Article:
Sites & cities that bear the name of Arkaïm


Today in : Russian Federation
First trace of activity : ca. 17th century B.C.E
Last trace of activity : ca. 16th century B.C.E
Recorded names : Аркаим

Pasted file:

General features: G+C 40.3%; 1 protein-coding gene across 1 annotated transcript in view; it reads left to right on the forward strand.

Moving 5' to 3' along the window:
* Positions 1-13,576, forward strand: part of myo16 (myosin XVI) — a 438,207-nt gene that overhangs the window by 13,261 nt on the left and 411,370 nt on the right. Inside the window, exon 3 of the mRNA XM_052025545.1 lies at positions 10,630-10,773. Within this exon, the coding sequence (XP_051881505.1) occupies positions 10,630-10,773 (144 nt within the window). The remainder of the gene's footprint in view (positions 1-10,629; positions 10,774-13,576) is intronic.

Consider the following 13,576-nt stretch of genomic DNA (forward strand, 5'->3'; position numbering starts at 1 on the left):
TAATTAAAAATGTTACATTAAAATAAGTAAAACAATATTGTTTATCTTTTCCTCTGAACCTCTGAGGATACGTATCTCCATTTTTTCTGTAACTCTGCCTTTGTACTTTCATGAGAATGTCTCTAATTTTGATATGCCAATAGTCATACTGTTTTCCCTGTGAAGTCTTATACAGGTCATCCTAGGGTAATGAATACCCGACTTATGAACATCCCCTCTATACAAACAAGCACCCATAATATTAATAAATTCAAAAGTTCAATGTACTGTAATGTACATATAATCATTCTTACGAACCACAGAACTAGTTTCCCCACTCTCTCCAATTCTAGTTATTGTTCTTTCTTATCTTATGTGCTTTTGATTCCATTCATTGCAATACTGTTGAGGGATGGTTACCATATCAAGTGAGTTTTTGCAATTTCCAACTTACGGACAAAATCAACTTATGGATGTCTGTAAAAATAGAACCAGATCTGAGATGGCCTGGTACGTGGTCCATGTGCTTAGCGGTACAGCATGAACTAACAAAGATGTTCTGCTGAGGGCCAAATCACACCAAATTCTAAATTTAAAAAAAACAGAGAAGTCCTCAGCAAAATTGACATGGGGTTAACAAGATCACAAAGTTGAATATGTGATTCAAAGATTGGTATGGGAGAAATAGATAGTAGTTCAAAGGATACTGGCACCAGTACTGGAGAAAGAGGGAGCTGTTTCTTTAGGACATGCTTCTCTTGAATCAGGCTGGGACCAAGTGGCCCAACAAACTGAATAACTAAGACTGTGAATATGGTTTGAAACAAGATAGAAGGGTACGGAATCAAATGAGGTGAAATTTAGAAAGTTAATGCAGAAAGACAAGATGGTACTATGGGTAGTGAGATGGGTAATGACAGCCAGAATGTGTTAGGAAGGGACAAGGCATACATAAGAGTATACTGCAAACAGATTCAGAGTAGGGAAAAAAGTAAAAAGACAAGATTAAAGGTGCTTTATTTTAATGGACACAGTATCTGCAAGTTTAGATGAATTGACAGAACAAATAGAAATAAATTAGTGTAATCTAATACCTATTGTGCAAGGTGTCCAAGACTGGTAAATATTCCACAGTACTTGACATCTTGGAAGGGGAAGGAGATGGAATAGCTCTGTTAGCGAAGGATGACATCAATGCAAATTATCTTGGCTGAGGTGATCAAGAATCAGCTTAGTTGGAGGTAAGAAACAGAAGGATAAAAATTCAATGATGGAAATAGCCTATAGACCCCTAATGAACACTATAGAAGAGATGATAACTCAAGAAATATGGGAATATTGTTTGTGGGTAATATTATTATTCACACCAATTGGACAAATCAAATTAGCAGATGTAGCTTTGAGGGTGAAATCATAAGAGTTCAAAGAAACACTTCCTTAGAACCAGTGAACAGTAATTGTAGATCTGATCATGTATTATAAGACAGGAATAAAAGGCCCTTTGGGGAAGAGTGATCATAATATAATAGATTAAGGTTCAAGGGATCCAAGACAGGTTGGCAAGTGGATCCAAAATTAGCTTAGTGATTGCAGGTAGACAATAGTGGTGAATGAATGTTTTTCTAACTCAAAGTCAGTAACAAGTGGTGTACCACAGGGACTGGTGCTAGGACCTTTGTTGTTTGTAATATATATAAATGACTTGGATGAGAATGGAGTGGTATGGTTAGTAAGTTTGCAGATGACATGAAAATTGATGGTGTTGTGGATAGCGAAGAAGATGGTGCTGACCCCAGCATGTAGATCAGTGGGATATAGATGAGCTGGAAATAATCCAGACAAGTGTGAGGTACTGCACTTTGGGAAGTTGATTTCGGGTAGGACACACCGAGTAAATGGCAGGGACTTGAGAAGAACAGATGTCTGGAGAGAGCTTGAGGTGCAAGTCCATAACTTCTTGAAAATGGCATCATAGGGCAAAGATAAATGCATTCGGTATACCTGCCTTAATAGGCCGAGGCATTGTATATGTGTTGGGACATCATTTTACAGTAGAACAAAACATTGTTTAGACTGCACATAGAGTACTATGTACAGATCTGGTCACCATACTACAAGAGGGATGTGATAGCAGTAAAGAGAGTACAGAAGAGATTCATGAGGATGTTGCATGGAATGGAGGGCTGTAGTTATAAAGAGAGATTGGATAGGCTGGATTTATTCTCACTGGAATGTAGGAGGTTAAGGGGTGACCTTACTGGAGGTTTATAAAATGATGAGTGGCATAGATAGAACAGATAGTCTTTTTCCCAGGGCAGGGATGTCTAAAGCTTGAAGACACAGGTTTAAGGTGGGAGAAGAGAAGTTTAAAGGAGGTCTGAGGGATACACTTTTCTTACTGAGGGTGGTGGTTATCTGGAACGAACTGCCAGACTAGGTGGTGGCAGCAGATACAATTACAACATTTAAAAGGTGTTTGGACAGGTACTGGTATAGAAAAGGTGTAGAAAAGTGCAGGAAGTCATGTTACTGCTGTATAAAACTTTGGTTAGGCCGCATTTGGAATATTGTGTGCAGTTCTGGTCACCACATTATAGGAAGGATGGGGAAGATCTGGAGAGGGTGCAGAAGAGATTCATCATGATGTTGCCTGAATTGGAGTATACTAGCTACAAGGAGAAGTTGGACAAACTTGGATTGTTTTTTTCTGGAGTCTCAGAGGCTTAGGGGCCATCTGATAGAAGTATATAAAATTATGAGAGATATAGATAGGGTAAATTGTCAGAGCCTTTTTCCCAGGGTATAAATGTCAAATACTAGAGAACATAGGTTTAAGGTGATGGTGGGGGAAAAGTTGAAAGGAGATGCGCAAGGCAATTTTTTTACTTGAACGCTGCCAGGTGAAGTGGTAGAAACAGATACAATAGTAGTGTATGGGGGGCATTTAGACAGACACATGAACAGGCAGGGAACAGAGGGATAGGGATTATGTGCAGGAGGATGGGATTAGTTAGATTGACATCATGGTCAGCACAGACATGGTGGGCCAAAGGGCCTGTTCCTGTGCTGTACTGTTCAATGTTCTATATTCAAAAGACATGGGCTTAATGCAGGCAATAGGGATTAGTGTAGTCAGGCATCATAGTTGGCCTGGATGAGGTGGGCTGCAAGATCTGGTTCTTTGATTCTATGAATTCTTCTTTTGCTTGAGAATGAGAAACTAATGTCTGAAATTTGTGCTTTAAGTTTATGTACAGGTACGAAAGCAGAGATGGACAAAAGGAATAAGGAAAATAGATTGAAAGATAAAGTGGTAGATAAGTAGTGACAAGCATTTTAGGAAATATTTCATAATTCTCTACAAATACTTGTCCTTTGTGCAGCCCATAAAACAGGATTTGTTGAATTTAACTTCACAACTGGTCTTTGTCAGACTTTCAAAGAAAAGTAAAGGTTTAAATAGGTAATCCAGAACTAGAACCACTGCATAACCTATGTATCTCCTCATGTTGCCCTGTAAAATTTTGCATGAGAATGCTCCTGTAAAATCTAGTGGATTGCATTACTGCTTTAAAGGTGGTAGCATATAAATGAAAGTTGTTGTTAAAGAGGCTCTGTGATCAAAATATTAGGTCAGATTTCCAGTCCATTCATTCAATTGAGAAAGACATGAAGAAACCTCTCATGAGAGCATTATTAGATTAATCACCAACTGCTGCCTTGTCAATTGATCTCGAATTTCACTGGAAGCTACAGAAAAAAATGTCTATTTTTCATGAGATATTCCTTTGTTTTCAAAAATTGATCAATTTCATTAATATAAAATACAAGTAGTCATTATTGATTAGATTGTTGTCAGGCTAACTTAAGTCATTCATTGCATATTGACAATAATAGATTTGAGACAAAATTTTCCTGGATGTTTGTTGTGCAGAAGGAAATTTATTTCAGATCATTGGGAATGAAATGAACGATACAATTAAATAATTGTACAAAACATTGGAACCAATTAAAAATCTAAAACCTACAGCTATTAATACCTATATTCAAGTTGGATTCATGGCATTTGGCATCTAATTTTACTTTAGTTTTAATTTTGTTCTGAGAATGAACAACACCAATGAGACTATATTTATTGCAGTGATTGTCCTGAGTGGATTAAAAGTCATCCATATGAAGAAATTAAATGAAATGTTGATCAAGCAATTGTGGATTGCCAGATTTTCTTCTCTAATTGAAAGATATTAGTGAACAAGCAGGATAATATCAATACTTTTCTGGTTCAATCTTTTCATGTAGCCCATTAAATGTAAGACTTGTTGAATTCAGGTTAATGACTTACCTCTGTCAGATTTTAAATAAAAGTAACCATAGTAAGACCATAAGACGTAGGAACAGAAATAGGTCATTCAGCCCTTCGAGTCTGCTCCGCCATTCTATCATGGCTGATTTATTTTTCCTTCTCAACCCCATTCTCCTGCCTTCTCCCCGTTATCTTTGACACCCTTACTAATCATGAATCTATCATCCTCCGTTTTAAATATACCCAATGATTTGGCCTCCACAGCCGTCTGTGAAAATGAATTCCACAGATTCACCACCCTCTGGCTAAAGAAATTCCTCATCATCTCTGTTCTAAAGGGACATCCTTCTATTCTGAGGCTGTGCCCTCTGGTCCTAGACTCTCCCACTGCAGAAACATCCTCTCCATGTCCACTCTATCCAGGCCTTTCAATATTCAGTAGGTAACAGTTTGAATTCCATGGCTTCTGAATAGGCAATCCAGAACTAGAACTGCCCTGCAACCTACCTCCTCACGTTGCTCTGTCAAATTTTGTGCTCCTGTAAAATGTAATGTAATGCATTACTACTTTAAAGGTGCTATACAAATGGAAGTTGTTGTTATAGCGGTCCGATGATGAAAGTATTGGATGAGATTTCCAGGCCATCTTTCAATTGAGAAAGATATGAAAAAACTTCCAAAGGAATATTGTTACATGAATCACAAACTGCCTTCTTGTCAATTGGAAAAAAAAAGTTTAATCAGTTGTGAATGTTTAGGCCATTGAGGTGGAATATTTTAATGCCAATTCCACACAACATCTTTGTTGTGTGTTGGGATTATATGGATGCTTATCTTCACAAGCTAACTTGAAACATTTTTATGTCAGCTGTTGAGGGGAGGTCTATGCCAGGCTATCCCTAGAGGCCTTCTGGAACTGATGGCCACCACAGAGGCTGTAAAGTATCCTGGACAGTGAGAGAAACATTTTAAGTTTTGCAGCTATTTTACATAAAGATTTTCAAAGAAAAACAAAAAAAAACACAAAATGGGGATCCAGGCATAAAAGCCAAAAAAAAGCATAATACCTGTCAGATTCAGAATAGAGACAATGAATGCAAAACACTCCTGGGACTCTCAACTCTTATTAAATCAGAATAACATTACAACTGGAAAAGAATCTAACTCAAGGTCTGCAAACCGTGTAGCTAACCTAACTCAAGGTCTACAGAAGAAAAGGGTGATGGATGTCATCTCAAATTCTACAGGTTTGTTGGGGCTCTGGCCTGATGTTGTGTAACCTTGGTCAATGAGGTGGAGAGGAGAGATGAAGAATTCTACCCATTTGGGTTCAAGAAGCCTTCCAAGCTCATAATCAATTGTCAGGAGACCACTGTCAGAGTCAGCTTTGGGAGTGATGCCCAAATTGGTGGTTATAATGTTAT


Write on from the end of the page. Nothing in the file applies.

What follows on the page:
Description : Arkaim (Russian: Аркаим) is an archaeological site in Russia, situated in the steppe of the Southern Ural, 8.2 km (5.10 mi) north-to-northwest of the village of Amursky and 2.3 km (1.43 mi) south-to-southeast of the village of Alexandrovsky in the Chelyabinsk Oblast of Russia, just north of the border with Kazakhstan. It was discovered in 1987 by a team of archaeologists led by Gennady Zdanovich, preventing the planned flooding of the area for the creation of a reservoir. Arkaim is attributed to the early Indo-Europeans of the Sintashta culture, which some scholars believe represents the proto-Indo-Iranians before their split into different groups and migration to Central Asia and from there to Persia and India and other parts of Eurasia (see Indo-Aryan migration theory).Scholars have identified the structure of Arkaim as the cities built "reproducing the model of the universe" described in ancient Indo-European spiritual literature, the Vedas and the Avesta. The structure consists of three concentric rings of walls and three radial streets, reflecting the city of King Yima described in the Rigveda. The foundation walls and the dwellings of the second ring are built according to swastika-like patterns; the same symbol is found on various artefacts. Arkaim is designated as a "national and spiritual shrine" of Russia and has become a holy site for Rodnover, Zoroastrian and other religious movements.The fortified citadel of Arkaim dates back to the 17th and 16th century BCE. More than twenty other structures built according to similar patterns have been found in a larger area spanning from the southern Urals' region to the north of Kazakhstan, forming the so-called "Land of Towns". In 2005, the city of Arkaim was visited by Vladimir Putin.

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